CONFERENCE PROCEEDING
The increased cardiovascular mortality among hypertensive smokers
Wayne Gao 1
,  
Chi Pang Wen 2  
 
 
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1
Taipei Medical University, Taipei, Taiwan
2
National Research Institute, Taipei, Taiwan
Publish date: 2018-10-03
 
Tob. Induc. Dis. 2018;16(Suppl 3):A25
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ABSTRACT:
Introduction:
Nearly half of all smokers are hypertensive based on new guidelines issued in 2017. The objective of this study is to assess the excess risk and shortened life expectancy of smokers with 1) elevated blood pressure (120-129/<80), 2) stage 1 hypertension (130-139/80-89), and 3) stage 2 hypertension (≧140/≧90) compared to non-smokers with normal blood pressure <120/80 mmHg.

Methods:
A cohort, consisting of 422,771 adults, was recruited successively during routine health surveillance visits between 1996 and 2008 in Taiwan. Lifestyle information indicated on a questionnaire and results from fasting blood and other screening tests, including blood pressure measured while sitting, were repeatedly collected. Hazard ratios (HRs) were determined by the Cox regression method, and life expectancy was determined using the life table method.

Results:
One-quarter of the cohort participants were current smokers. Nearly half of the smokers (48%) were classified as hypertensive, with 14% having elevated blood pressure, 19% stage 1 and 16% stage 2 hypertension. The HR for cardiovascular disease (CVD) mortality was 1.41 for smokers with normal blood pressure, 1.45 for smokers with elevated blood pressure, 2.11 for smokers with stage 1 hypertension, and 4.92 for smokers with stage 2 hypertension, representing an average threefold increase compared to non-smokers with normal blood pressure. The HR for heart disease mortality was 1.43 for smokers with elevated blood pressure, 1.85 for smokers with stage 1 hypertension, and 3.56 for smokers with stage 2 hypertension. The HR for stroke mortality was 1.54 for smokers with elevated blood pressure, 2.98 for smokers with stage 1 hypertension, and 8.82 for smokers with stage 2 hypertension, representing a five-fold increase. Smoking shortened the life span by six years, and stage 2 hypertension shortened it by four years, representing a combined loss of life of 10 years. Elevated blood pressure alone did not increase mortality, when compared with normotensive (non)smokers (normal subjects).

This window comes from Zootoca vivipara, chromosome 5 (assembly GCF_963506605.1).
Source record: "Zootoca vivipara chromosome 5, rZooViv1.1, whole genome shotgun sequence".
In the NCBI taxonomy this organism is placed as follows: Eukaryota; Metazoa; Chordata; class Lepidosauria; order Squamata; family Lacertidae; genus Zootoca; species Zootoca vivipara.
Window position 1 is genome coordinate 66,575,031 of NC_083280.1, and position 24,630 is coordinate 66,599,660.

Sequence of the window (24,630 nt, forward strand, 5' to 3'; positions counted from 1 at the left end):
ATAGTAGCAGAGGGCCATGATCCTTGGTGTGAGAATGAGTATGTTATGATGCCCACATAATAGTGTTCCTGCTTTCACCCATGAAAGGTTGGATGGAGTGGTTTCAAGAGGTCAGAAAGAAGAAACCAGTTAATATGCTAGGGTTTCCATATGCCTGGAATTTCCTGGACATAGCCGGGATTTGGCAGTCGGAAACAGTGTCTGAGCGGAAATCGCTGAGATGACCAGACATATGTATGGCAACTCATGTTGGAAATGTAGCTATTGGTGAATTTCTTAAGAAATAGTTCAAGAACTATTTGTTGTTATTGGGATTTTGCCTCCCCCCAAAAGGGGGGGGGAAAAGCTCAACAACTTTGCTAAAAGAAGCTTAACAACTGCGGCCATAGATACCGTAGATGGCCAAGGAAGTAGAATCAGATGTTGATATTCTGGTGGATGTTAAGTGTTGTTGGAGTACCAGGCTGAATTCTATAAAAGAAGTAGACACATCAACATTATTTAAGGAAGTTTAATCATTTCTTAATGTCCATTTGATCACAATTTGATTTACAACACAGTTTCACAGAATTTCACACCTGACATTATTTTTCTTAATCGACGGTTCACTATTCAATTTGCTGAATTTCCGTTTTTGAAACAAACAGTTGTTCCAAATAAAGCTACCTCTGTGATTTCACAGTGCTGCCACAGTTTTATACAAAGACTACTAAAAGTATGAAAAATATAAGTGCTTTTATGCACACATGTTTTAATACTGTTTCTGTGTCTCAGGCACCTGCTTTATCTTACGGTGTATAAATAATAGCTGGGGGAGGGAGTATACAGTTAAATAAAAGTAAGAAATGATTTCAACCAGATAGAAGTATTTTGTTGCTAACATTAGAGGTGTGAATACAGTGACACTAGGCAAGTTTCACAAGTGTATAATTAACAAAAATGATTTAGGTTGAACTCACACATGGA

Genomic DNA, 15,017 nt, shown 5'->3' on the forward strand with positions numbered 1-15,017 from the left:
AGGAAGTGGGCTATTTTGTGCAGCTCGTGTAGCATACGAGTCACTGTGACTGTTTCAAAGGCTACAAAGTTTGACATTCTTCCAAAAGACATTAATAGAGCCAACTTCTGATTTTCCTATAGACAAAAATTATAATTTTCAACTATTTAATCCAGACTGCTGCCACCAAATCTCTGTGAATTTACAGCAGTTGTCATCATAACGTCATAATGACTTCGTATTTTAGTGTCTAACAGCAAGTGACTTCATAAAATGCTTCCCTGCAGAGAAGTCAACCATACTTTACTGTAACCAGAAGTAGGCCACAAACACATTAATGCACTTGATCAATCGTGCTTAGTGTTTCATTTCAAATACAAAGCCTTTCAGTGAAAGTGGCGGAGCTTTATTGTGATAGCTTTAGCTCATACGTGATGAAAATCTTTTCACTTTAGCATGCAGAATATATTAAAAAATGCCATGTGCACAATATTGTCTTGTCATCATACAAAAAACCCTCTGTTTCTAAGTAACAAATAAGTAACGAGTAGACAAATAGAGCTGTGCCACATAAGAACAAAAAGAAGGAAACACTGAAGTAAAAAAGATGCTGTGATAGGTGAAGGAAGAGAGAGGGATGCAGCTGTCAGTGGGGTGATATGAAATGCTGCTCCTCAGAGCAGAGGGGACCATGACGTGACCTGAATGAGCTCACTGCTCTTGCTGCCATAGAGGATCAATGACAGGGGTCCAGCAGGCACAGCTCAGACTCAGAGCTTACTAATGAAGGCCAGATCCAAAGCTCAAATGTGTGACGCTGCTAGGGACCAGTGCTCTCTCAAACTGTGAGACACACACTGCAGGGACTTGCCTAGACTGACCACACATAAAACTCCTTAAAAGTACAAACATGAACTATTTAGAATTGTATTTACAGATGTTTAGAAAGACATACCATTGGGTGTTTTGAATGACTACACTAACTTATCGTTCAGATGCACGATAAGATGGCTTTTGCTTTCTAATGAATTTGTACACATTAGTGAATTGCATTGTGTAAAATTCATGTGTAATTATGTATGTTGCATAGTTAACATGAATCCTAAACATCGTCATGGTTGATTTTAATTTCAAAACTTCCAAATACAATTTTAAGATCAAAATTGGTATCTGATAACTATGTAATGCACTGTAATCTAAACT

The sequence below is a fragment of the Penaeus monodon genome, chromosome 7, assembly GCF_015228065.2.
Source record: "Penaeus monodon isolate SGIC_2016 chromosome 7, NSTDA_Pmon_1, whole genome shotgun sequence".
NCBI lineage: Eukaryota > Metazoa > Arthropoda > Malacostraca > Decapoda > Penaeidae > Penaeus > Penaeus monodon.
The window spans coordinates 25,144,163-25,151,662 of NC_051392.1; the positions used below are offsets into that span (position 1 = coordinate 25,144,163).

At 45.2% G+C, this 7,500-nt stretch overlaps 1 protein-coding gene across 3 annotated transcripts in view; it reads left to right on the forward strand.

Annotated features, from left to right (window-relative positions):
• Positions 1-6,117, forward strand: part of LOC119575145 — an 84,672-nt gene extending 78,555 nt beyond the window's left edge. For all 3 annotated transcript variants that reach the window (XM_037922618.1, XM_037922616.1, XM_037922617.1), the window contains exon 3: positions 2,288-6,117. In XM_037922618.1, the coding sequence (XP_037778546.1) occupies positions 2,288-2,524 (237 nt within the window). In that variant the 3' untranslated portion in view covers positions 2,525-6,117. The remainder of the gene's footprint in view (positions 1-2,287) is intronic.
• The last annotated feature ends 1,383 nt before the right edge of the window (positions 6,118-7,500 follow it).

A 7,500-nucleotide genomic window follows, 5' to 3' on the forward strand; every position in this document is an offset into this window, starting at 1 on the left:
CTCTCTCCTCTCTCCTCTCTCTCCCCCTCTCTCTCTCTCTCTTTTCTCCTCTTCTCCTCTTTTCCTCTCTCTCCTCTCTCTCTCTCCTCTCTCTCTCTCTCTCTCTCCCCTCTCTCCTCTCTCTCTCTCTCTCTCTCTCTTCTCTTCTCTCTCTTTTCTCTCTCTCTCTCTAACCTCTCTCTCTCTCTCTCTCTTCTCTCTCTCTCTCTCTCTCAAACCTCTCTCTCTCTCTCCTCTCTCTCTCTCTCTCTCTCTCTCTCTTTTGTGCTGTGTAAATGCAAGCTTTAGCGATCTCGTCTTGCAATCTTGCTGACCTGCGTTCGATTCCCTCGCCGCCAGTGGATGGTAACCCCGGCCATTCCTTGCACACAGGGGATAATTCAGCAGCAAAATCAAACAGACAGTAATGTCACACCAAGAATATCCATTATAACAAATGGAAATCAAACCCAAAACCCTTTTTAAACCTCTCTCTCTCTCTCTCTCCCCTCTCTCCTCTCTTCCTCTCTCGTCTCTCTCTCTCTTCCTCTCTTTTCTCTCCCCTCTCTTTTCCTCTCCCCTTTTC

Conclusions:
Smokers with hypertension have a three- to five-fold increase in CVD mortality, including mortality due to heart diseases and stroke. Life span shortened by five to six years for smokers and by 10 years for hypertensive smokers. Unfortunately, most smokers were unaware of their hypertension status, which could triple or quintuple their CVD mortality risks.

CORRESPONDING AUTHOR:
Chi Pang Wen   
National Research Institute, Taipei, Taiwan
eISSN:1617-9625